For a couple of years now, Australian scientists have been "field testing" a poison that they call “curiosity.” Get it? Curiosity killed the cat? Ha ha, right? Ugh.
You see, they developed it as means of controlling the nation’s feral cat population.
Now, according to the Sydney Morning Herald, Gregory Andrews, recently appointed as Australia’s first threatened species commissioner, is planning to champion the use of curiosity to control feral cats, which environmental advocates allege are decimating native wildlife populations.
Curiosity contains a poison that stops the flow of oxygen in the blood, and it’s considered a "more humane" way to kill feral cats. They put the stuff in meat and leave it out for the cats to eat.
More humane than what? Leg hold traps? Rat poison? Shooting them?
How humane is it make a cat suffocate?
My first question when I read about curiosity was, "What collateral damage could this poison inflict?"
According to the Morning Herald article, one official is saying that more research is needed to see if other animals such as marsupial carnivores could be at risk from the bait.
Well, thank God somebody’s thinking about potential unintended consequences. It’s pretty clear that government officials and wildlife advocates aren’t.
The long-term goal of the government and wildlife groups is to eliminate feral cats from the entire continent.
Yeah, good luck with that.
There are groups in Australia doing trap-neuter-return programs, but they’re few and far between. Even those groups seem to believe that TNR works fine for small urban colonies but not for larger colonies in rural areas. Some groups seem to be very keen on making the distinction between "wild" and feral cats, and they’re ensuring everybody and anybody that they work with "wild" cats but not with feral cats.
First, I don’t know why some groups are so scared to be associated with feral cats. Do they get death threats when they advocate for community cats, or are they just too cowardly to speak up for animals who can’t speak for themselves?
Second, I don’t buy the idea that TNR programs don’t work in rural areas. Having lived most of my life in Maine, where about 90 percent of the state is considered rural, I’ve seen organizations doing great work with TNR, which has had a very positive impact on the feral cats, both in terms of the colonies’ general health and the decrease in population by natural means.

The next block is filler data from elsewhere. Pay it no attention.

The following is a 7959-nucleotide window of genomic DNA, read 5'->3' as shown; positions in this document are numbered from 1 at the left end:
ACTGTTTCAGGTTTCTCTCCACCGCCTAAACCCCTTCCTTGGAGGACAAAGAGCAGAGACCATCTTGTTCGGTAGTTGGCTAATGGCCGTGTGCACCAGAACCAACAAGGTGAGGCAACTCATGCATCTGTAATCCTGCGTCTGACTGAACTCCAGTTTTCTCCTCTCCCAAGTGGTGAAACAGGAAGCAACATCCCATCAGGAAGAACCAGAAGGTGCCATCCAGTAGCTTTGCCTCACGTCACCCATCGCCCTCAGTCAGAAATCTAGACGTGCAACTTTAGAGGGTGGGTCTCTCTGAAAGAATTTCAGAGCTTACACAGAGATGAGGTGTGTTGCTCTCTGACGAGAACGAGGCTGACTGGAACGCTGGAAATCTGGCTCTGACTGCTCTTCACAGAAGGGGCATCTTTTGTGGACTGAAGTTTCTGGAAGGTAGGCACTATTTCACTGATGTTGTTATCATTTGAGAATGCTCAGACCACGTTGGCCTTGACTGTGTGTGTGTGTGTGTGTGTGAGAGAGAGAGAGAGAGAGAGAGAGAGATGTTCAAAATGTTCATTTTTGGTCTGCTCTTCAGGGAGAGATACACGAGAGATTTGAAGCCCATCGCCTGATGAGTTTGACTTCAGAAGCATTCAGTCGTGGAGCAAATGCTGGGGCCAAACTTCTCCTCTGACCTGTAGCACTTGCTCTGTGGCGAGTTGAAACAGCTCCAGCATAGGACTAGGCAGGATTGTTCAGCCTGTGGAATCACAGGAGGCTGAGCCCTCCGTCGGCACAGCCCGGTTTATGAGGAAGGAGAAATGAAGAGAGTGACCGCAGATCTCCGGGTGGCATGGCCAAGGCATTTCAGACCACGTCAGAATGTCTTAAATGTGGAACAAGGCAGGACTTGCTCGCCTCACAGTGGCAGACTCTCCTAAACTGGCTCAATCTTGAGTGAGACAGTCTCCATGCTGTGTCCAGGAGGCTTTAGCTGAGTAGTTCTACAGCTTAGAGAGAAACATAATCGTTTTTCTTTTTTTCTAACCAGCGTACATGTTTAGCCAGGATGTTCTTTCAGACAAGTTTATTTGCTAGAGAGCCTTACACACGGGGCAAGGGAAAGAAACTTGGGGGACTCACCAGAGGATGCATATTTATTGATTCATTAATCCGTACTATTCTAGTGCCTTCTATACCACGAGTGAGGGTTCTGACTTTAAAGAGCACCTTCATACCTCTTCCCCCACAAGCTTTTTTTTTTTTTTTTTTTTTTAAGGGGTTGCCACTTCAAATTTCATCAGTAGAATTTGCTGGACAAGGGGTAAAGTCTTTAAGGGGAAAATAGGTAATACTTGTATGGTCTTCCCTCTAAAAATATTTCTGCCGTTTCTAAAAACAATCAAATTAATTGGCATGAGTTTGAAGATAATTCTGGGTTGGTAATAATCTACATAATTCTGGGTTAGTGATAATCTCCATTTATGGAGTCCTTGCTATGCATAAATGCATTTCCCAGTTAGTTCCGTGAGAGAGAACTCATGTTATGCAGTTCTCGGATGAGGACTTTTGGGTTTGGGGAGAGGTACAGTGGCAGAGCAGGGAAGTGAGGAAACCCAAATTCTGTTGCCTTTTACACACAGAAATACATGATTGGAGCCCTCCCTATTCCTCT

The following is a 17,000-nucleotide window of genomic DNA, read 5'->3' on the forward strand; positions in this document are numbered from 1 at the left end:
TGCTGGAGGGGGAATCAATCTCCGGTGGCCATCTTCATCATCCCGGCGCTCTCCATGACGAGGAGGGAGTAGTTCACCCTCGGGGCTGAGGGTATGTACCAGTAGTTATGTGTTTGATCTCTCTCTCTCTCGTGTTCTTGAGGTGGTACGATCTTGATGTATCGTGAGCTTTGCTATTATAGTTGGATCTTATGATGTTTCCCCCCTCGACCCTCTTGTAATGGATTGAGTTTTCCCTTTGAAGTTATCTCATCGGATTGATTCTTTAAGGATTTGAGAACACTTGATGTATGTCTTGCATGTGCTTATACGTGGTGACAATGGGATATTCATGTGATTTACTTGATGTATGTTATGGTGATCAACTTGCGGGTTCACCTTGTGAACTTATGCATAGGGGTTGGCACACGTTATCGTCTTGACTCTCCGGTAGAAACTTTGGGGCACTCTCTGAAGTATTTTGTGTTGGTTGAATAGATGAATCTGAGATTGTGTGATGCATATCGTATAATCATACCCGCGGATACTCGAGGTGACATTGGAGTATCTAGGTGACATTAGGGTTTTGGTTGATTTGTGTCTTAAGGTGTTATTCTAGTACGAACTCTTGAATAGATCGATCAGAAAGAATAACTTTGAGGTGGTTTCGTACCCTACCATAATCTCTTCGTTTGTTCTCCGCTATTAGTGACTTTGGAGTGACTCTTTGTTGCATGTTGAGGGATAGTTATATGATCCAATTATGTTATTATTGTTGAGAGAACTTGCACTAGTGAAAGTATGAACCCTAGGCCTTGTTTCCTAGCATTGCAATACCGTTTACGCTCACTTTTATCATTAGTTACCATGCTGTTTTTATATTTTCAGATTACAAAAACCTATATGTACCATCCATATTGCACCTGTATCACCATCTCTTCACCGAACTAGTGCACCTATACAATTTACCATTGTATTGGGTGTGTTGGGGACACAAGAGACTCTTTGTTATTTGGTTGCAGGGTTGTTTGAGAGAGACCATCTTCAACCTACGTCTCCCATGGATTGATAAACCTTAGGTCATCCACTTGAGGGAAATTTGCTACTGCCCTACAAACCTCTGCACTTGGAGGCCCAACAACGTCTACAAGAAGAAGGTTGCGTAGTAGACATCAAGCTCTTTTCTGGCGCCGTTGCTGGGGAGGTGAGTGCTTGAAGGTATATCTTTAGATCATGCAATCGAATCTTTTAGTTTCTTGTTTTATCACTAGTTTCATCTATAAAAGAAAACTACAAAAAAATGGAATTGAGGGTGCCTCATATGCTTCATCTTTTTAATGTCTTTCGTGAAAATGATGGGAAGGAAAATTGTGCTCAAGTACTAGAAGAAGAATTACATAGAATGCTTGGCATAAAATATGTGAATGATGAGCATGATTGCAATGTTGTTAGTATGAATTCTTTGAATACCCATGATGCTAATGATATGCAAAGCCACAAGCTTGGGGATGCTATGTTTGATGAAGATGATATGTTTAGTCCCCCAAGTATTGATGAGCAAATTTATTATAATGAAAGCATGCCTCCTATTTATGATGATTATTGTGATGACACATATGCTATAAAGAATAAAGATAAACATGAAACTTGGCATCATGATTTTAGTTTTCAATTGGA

TNR can be done and it can successfully control cat populations. But it’s not a short-term solution, and that’s what the cat haters want. Research has proven time and time again that simply killing feral cats creates a vacuum into which more cats enter, thereby boosting the colony population again — and the cat vs. human arms race just rolls on.
I don’t live in Australia, and I’m not a scientist, so maybe there’s something I’m missing here. I am, however, educated and well-read enough to understand that eradication efforts like poisoning a problem species often have unintended consequences. There’s a litany of research pointing this out.
I wish the anti-cat lobby didn’t have such a big share of airtime, here in the U.S. and in Australia. I also wish that pro-wildlife groups and feral cat advocates could work together to create a meaningful and humane program to manage feral cat colonies and protect native wildlife.
What do you think? Is curiosity a good way to control feral cats? If you’re in Australia, could you tell us about the real situation with feral cats and what, if any, groups are actually working together to create a humane and logistically sensible feral cat control initiative? Share your thoughts in the comments.
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About JaneA Kelley: Punk-rock cat mom, science nerd, animal shelter volunteer and all-around geek with a passion for bad puns, intelligent conversation, and role-play adventure games. She gratefully and gracefully accepts her status as chief cat slave for her family of feline bloggers, who have been writing their award-winning cat advice blog, Paws and Effect, since 2003.